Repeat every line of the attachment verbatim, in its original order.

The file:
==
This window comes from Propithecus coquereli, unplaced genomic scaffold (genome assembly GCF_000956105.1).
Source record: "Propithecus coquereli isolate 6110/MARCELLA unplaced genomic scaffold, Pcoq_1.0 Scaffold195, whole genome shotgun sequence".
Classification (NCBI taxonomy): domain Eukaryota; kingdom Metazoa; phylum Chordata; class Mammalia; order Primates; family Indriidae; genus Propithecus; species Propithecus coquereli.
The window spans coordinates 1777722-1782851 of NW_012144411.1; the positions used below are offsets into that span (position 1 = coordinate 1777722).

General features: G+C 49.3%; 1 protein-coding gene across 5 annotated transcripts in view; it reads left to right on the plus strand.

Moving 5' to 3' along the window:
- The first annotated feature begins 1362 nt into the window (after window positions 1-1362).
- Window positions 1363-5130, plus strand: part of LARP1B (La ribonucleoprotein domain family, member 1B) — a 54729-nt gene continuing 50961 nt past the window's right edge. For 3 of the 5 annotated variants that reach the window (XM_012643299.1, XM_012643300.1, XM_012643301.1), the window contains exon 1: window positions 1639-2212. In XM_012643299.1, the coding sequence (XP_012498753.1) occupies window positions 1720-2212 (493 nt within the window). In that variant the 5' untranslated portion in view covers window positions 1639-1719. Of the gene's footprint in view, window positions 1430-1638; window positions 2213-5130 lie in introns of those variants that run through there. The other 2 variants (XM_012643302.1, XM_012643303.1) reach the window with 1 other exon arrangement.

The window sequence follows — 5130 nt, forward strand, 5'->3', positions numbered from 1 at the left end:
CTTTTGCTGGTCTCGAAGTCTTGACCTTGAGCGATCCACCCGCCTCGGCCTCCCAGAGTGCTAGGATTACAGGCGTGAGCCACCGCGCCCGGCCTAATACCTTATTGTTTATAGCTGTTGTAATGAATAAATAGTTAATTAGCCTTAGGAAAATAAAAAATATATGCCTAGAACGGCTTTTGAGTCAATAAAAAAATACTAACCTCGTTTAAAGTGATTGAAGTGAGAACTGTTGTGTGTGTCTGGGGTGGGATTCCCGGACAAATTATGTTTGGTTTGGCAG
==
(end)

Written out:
This window comes from Propithecus coquereli, unplaced genomic scaffold (genome assembly GCF_000956105.1).
Source record: "Propithecus coquereli isolate 6110/MARCELLA unplaced genomic scaffold, Pcoq_1.0 Scaffold195, whole genome shotgun sequence".
Classification (NCBI taxonomy): domain Eukaryota; kingdom Metazoa; phylum Chordata; class Mammalia; order Primates; family Indriidae; genus Propithecus; species Propithecus coquereli.
The window spans coordinates 1777722-1782851 of NW_012144411.1; the positions used below are offsets into that span (position 1 = coordinate 1777722).

General features: G+C 49.3%; 1 protein-coding gene across 5 annotated transcripts in view; it reads left to right on the plus strand.

Moving 5' to 3' along the window:
- The first annotated feature begins 1362 nt into the window (after window positions 1-1362).
- Window positions 1363-5130, plus strand: part of LARP1B (La ribonucleoprotein domain family, member 1B) — a 54729-nt gene continuing 50961 nt past the window's right edge. For 3 of the 5 annotated variants that reach the window (XM_012643299.1, XM_012643300.1, XM_012643301.1), the window contains exon 1: window positions 1639-2212. In XM_012643299.1, the coding sequence (XP_012498753.1) occupies window positions 1720-2212 (493 nt within the window). In that variant the 5' untranslated portion in view covers window positions 1639-1719. Of the gene's footprint in view, window positions 1430-1638; window positions 2213-5130 lie in introns of those variants that run through there. The other 2 variants (XM_012643302.1, XM_012643303.1) reach the window with 1 other exon arrangement.

The window sequence follows — 5130 nt, forward strand, 5'->3', positions numbered from 1 at the left end:
CTTTTGCTGGTCTCGAAGTCTTGACCTTGAGCGATCCACCCGCCTCGGCCTCCCAGAGTGCTAGGATTACAGGCGTGAGCCACCGCGCCCGGCCTAATACCTTATTGTTTATAGCTGTTGTAATGAATAAATAGTTAATTAGCCTTAGGAAAATAAAAAATATATGCCTAGAACGGCTTTTGAGTCAATAAAAAAATACTAACCTCGTTTAAAGTGATTGAAGTGAGAACTGTTGTGTGTGTCTGGGGTGGGATTCCCGGACAAATTATGTTTGGTTTGGCAG